Tag Archives: Cameras

HK Day 5: Tsim Sha Tsui, Stanley, Victoria Park

HK Day 5: Tsim Sha Tsui, Stanley, Victoria Park

Leica m3

Let's take a break from delicious food for now.

We went back to David Chan's vintage camera shop in Tsim Sha Tsui as it was closed when we first went there on Sunday. This is the shop that probably has the most comprehensive vintage Leica collection in Hong Kong. It was not an easy find, read in some forums that it was at the ground floor of Kimberly Hotel, which turned out to be quite inaccurate. The shop is in this building call Champagne Court that's beside Kimberly Hotel and the new Mira Hotel. 

Rolleiflex, Rollei, Leica Nikon Lenses

The shop definitely has a good collection of Leica, on top of that, they also carry quite a fair bit of Rollei, Rolleiflex, Nikon and Canon. I actually spent most of time outside the shop admiring all the gear on display. There were no customer in the shop at that time and I did find the people in the shopping looking a little intimidating. Anyway, prices are not exactly competitive. I get a sense that they are probably priced at 2-3 times more than what I'm paying on eBay. 

 

Stanley

For second half of the day, we headed off to Stanley Market. Nice refreshing change and I'm just glad to venture out to somewhere new that I have not been before in Hong Kong after so many trips there. We took an express bus from IFC (about 30 mins), it was an enjoyable bus ride as it took the windy can u order valtrex online scenic route up Repulse Bay. 

The Stanley Market itself is no big deal, targeting tourist who are dumb enough to pay premium for junks. But the area surrounding the market is nice. A good view of the bay, some cute old buildings, small lanes … The main street along the bay actually reminded me of the streets along Miami Beach. 

Stanley Little church in the back lane Stanley Market

As it was Mid Autumn Festival (??), and it being our last night in Hong Kong, we stayed out a little later and headed out to Victoria Park in Causeway Bay (???) after having dinner at Crystal Jade in WTC. There was a Mid Autumn Festival Carnival with some lantern display, performances and fortune telling. Veve was initially really excited about playing with her new Stitch character lantern, but strange enough, the minute we got there, for some reason she got really disturbed and insisted on being carried the entire time. She was crying a bit, held me really tight and was complaining about some shadow *spooky*. Not sure if she saw "something" or she was just being tired after a long day. In the end, we probably stayed there max an hour before we headed back to W.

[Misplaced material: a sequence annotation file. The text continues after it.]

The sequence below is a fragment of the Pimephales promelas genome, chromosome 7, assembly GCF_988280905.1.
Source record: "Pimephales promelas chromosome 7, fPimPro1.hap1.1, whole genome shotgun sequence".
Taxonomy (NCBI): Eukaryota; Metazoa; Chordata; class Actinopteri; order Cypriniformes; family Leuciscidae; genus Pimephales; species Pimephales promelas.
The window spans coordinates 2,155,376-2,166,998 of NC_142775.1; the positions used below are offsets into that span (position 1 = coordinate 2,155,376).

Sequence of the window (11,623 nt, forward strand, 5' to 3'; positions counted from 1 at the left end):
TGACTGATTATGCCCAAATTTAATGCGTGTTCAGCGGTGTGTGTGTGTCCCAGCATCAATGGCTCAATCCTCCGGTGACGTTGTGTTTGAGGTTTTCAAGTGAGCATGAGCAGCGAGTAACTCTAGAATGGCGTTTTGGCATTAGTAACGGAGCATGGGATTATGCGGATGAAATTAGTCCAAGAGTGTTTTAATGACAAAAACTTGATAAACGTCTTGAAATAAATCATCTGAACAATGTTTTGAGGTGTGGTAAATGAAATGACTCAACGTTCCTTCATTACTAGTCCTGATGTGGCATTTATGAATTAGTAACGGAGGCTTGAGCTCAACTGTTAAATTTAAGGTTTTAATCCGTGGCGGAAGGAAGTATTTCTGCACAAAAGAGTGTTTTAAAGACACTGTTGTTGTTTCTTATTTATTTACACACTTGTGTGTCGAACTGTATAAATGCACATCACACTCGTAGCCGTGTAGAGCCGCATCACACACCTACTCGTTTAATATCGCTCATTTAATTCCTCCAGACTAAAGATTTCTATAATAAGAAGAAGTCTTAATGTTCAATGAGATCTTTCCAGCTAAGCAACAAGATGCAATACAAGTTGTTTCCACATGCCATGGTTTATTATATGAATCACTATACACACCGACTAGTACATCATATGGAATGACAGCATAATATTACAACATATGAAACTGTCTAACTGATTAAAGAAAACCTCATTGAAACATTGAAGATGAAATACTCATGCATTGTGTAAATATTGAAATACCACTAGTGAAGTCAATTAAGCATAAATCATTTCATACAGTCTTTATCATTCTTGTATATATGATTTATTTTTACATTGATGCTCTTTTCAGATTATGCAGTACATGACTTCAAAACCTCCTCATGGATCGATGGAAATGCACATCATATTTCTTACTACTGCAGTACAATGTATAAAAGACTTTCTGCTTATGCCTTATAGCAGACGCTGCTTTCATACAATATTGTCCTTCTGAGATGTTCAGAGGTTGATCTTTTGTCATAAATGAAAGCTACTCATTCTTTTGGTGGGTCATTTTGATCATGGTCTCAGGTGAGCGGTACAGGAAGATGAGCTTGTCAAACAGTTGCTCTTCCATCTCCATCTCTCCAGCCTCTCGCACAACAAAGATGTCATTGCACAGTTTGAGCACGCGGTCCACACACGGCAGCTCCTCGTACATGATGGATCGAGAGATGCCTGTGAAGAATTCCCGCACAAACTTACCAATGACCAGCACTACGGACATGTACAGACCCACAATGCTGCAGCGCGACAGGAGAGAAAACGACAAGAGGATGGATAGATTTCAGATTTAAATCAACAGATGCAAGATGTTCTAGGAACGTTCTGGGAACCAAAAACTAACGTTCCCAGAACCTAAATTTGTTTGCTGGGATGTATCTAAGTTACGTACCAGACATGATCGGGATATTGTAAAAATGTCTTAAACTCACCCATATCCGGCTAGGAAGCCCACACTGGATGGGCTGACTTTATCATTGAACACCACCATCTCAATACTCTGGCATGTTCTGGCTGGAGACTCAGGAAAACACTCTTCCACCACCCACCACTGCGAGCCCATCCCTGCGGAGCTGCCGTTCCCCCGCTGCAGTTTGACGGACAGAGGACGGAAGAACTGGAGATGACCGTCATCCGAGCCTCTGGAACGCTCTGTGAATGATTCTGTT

lost in translation

Voigtländer Cameras

Voigtländer Cameras

Voigtlander Vitomatic

The Voigtlander Vitomatic cameras are really heavyweight 35mm rangefinders, you can no longer find such solid constructions in modern cameras anymore. I took a measure of the Vitomatic Ia, and it came in at almost 800g! It's exactly this same reason why 50 years later, finding a working piece in the market is really not that difficult, these machines are built to last. 

I have a Vitomatic Ia and a Vitomatic II. The Ia, manufactured in 1960-1963, comes with a view finder while the II, manufactured in 1958-1959, has rangefinders built in. The "a" and "b' models means having the meter instrument mirrored into the finder. The design and engineering of these cameras are simply amazing. Especially when you consider that these were made back in 1950s with limited technology, yet they came up with such sophisticated equipments that doesn't even need battery to operate. 

The 1a I'm having is in mint buy valtrex condition, both function and cosmetic. I intend to run a roll of film through it to see if I can get anything interesting. It's definitely not easy to use, as least for someone like me who's been on digital all this while. Found a good site with downloadable user manuals for most of the Voigtlander models. Meanwhile, I'm also gonna try to get a piece of rangefinder to go with it. 

specifications … 

Voigtländer Vitomatic Ia (1960 – 1963) Viewfinder
Format:  24 x 36 on 35 mm film (135)
Optics: Color-Skopar 1:2,8  50mm
Shutter:  Prontor 500 SLK-V  B + 1 sec.. => 1/500 sec. 
Misc.: Rapid wind lever, coupled lightmeter, twin match needle type

Voigtländer Vitomatic II (1958 – 1959) Rangefinder
Format:  24 x 36 on 35 mm film (135)
Optics: Color-Skopar 1:2,8  50mm
Shutter:  Prontor SLK-V  B + 1 sec.. => 1/300 sec. 
Misc.: Rapid wind lever, coupled rangefinder + lightmeter, match needle type w. external read-out

 
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